CHARLESTON - A woman is suing her former employer after she claims she was discriminated against because of her disability.
Macy's Retail Holdings Inc. is doing business as Macy's. Macy's West Virginia LLC and Karen Abramowicz-Gross were also named as defendants in the suit.
Lorrie Dworsky was employed by the defendants from May 2006 until May 5, according to a complaint filed July 23 in Kanawha Circuit Court.
Dworsky claims on March 10 she suffered a torn ACL and requested vacation until she could get disability started.
On March 18, Dworsky contacted the human resources department to obtain disability paperwork, completed the paperwork and submitted it via facsimile on April 4, according to the suit.
Dworsky claims she received a letter on April 23, approving her short-term disability from March 11 until April 17.
On April 16, she contacted Human Resources to notify it that she had a doctor's appointment on April 17 and had her doctor's office fax over information regarding the appointment, according to the suit.
Dworsky claims at her doctor's appointment, she was informed she needed more therapy and was set up for a follow-up appointment on May 8, which was later rescheduled for May 10.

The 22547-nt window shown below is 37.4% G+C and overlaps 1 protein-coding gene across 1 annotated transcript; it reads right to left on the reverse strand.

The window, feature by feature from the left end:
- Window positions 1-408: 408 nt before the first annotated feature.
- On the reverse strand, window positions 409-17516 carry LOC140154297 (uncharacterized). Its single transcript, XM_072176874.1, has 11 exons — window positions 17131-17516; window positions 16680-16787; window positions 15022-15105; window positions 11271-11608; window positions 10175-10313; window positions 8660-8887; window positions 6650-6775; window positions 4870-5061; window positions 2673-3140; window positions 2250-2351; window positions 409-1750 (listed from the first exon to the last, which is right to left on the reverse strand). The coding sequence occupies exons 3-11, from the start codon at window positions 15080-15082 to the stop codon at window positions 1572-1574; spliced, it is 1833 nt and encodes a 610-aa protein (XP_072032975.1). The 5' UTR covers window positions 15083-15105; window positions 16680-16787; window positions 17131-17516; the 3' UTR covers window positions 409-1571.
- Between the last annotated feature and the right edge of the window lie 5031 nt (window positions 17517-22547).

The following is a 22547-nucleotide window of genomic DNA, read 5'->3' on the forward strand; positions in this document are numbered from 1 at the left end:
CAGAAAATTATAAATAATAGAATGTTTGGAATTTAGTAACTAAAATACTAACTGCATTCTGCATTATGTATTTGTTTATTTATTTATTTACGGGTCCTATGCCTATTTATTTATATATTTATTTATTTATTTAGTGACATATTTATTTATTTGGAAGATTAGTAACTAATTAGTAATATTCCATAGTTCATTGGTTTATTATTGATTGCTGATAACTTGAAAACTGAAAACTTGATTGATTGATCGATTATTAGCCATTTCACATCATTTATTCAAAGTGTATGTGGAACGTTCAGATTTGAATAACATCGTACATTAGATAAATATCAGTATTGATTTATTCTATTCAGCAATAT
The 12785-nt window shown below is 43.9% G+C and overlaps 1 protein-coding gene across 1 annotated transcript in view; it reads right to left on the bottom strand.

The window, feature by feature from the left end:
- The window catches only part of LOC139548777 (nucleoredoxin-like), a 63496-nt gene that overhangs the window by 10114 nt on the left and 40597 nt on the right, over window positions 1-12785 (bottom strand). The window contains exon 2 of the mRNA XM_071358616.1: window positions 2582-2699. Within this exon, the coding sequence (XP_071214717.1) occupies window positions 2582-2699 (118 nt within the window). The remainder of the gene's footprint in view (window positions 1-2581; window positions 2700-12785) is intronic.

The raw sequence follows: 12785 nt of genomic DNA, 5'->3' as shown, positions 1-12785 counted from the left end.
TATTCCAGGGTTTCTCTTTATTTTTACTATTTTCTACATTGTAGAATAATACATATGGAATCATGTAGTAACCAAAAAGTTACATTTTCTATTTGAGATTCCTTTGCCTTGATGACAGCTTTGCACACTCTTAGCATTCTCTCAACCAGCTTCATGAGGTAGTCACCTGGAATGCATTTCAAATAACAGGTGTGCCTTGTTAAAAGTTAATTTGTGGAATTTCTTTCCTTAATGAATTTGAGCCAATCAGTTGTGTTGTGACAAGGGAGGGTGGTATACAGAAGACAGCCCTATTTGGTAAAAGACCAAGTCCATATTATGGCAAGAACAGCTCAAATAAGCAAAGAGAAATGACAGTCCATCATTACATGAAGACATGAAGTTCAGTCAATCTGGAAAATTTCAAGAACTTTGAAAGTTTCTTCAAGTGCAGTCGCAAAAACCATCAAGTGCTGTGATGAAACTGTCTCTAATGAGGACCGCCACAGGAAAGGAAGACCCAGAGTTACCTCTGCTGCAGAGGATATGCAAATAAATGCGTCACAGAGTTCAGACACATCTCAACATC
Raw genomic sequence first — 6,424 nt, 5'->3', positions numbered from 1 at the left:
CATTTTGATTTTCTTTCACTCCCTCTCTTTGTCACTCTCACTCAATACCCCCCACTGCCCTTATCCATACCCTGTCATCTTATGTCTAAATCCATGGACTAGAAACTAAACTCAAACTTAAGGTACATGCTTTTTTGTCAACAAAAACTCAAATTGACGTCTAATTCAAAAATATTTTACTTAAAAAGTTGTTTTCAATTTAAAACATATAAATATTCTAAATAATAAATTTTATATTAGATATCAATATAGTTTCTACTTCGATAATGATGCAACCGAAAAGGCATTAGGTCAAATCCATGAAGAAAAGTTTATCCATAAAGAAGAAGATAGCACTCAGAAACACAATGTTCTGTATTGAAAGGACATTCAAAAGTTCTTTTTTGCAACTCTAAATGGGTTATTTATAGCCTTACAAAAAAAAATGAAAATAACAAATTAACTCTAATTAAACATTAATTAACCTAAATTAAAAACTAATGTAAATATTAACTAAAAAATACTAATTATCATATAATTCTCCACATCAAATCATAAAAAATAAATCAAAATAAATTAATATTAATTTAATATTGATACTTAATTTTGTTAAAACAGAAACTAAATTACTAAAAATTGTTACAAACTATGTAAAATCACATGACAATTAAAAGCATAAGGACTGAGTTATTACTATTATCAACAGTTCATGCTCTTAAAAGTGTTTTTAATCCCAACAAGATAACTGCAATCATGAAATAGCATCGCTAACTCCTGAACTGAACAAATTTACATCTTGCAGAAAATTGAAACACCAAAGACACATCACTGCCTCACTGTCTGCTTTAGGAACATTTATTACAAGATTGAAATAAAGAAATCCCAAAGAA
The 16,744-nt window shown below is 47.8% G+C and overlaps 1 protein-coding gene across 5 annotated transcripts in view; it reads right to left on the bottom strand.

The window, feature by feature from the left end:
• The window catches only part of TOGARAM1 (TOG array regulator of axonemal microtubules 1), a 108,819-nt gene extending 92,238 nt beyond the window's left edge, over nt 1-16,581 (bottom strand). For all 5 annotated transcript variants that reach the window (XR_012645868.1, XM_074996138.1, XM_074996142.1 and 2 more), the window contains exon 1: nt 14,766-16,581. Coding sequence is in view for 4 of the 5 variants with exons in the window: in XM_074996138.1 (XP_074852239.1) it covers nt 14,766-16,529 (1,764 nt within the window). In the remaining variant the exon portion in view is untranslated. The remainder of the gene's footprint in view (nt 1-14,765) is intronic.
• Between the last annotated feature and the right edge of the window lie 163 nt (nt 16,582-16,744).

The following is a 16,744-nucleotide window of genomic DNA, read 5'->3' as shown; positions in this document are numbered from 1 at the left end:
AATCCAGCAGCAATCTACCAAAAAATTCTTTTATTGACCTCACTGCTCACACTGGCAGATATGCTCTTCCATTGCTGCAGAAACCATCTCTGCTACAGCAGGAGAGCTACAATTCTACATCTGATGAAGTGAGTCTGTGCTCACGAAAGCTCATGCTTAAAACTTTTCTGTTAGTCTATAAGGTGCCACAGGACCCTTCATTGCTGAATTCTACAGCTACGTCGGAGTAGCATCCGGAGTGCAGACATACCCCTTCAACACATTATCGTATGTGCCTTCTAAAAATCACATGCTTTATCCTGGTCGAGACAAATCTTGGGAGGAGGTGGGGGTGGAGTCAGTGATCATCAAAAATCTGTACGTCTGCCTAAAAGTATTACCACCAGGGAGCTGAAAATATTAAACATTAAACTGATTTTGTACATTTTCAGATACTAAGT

During her doctor's appointment, Dworsky was informed she needed to have surgery and she took the paperwork to Macy's Charleston store on May 17, and the request for surgery was faxed to Human Resources on May 21, according to the suit.
Dworsky claims she received a letter on May 23 from Human Resources that stated that since it did not receive the required information, it processed her separation from the company on May 15, so she called Human Resources and explained the situation to her supervisor.
The defendant informed Dworsky that she would be processed as a rehire after her physician resubmitted the paperwork and she was approved, according to the suit.
Dworsky claims she underwent surgery on June 3 and on June 13, she contacted Human Resources and was told Abramowicz-Gross would contact her on June 17. When she did not receive a response, she called again on June 19 and left a message.
On June 21, still having received no response, Dworsky left another message and on July 1, she replied to a letter from Abramowicz-Gross stating that Macy's was standing on termination dated May 5, she says. However, she had previously been told May 15, according to the suit.
Dworsky claims the defendants had actual knowledge of her disability and discriminated against her based on that disability.
The defendants' actions violated the West Virginia Human Rights Act, according to the suit.
Dworsky is seeking compensatory and punitive damages with pre- and post-judgment interest. She is being represented by Matthew S. Criswell, Mark L. French and Steven M. Condaras of Criswell French Condaras PLLC.
The case has been assigned to Circuit Judge Carrie Webster.
Kanawha Circuit Court case number: 13-C-1366